Beans Brewing Once Again at SagTown Coffee

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A newly-reopened SagTown Coffee did a brisk business on Sunday, August 6, 2017. Michael Heller photo

By Christine Sampson

It took about 233 days — many of them filled with uncertainty as insurance claims were filed, building plans were reviewed by the village and construction took place — but SagTown Coffee has finally reopened its doors following the big Main Street fire on December 16, 2016, that gutted the coffee shop plus the Sag Harbor Cinema lobby and several other businesses and apartments.

The popular java joint quietly opened its doors on Saturday, August 5, but word spread quickly, and soon enough, the café was jumping with customers indoors and spilling outside into the alley.

“It’s really great,” Shane Dyckman, SagTown’s owner, said by phone on Monday. “Everyone’s congratulating me, bringing me gifts. I’ve never had a more welcoming feeling in my life. The whole community is standing behind me and there are lots of new faces, too.”

The café has a revamped, modern, airy look and a brand-new menu that goes beyond the coffees and premade sandwiches it was serving before the fire. Expect to find freshly made salads, sandwiches, pizza and acai bowls and smoothies in addition to the coffee products, plus cold brew coffee and iced lattes on tap.

“We basically wrote one of the simplest menus we could to get it going and execute it properly, and it will change as the seasons change,” Mr. Dyckman said. “Our idea is to get a healthy, locally sourced menu.”

Cory Clark, the general manager, who arrived at SagTown with a background in clothing retail management, highly recommends the “black and tan.” That’s half draft latte, half cold brew iced coffee, which has a bit of an extra kick to it.

“That’s something no one else in town is doing,” he said.

Mr. Clark explained the reason why the shop’s opening was kept so quiet was the food menu.

“With all the new things, we wanted to make sure we did it right, so we took it slow,” he said. “The response has been very positive, and I think we got it right.”

Regular customers started returning, and found many of the same baristas back behind the counter to take their orders.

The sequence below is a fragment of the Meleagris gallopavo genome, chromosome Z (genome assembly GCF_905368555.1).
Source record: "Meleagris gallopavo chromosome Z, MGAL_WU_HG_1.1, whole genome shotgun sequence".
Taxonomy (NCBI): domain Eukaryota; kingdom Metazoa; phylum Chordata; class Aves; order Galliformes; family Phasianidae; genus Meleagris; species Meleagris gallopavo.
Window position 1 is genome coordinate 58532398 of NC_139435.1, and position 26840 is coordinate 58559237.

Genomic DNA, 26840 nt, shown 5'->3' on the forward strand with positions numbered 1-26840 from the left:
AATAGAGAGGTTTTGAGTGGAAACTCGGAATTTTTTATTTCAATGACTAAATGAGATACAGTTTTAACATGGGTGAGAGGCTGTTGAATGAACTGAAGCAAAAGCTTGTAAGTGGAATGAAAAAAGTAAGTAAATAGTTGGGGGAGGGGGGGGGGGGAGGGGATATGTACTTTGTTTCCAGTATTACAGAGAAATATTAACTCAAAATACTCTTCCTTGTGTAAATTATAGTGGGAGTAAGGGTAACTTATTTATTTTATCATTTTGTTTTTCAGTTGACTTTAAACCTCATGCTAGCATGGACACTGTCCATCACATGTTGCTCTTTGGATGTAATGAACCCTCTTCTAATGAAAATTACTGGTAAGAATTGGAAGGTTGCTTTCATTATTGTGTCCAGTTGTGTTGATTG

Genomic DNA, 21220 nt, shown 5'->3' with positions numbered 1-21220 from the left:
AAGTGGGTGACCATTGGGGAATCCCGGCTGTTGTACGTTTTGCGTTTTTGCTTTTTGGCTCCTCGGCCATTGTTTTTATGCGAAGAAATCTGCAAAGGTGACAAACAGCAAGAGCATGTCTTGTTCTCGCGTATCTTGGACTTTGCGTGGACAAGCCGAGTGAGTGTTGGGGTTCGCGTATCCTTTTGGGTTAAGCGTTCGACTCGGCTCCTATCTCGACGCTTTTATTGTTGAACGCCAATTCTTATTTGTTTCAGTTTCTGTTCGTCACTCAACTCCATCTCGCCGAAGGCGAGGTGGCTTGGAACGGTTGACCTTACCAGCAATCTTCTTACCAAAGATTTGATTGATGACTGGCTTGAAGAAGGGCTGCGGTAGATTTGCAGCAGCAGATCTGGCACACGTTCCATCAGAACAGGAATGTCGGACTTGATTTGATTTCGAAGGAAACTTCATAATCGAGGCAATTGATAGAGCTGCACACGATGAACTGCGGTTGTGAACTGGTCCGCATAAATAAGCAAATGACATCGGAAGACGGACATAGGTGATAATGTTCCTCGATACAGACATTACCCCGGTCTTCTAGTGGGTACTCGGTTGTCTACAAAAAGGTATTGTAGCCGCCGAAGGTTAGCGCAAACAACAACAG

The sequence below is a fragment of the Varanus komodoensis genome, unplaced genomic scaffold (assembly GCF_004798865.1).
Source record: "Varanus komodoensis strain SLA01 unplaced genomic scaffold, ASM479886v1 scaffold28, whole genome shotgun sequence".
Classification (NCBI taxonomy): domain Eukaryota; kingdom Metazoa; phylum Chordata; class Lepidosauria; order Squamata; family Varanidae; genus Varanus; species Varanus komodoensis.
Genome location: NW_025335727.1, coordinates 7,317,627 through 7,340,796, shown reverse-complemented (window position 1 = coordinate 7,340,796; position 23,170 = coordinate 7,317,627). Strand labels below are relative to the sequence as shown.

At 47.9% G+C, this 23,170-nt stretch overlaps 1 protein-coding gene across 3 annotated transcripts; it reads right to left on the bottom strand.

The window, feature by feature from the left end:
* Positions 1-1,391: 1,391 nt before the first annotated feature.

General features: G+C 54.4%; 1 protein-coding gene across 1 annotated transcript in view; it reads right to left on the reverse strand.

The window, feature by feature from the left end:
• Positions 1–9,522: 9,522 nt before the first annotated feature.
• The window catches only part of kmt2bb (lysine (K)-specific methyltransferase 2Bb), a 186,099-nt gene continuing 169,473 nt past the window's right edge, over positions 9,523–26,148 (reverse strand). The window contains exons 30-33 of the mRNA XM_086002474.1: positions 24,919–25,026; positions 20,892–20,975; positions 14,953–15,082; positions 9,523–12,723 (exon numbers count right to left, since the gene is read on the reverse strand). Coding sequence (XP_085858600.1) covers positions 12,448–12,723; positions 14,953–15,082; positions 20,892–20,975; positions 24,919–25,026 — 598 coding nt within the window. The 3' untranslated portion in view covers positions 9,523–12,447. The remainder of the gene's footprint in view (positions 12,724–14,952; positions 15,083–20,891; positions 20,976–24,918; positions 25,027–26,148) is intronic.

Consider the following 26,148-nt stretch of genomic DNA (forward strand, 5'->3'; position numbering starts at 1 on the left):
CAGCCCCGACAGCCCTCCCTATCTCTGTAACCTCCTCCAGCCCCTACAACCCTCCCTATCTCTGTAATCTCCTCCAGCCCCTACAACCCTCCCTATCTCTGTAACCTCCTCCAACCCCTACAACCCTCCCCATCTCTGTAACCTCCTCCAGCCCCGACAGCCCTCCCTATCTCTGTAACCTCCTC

“Everybody was hanging in there for me,” Mr. Dyckman said. “They were rotating into my Montauk location, every other day. Everyone’s been busy helping set up for the past week or so. We’ve got my great staff back, with a few additional members.”

The coffee shop is open 6 a.m. to 9 p.m. every day. A new SagTown retail store on Main Street proper, which replaced the Collette Luxury Consignment storefront, sells shirts, bags, mugs, coffee beans, shot glasses and more.

“I may have gone a little overboard ordering merchandise, but it will be fine,” Mr. Clark said. “It’s nice to see someone walking down the street with a Sag Town bag.”

Sitting outside the shop at the familiar black metal tables on Monday, Ozier Muhammad, a visitor whose last trip to Sag Harbor was five years ago, described the newly rebuilt SagTown space as “more upscale.”

“I thought it lost some of its intimacy. I was sort of taken aback, but the coffee is good, the service is good and the people are very friendly,” he said.

The new SagTown got a rave review from Sag Harbor resident Breahna Arnold, who frequented it before the fire.

“I think it’s great,” she said. “I’m looking forward to trying their food and I love their nice, open floor plan.”

Mr. Dyckman said his feelings about reopening are all positive.

“My favorite part is I’ve got my business back open and I don’t have to go and buy a cup of coffee anymore,” he said. “I’m kidding. My favorite part is that it’s a spot to have the community come. It’s incredible how much it was missed.”

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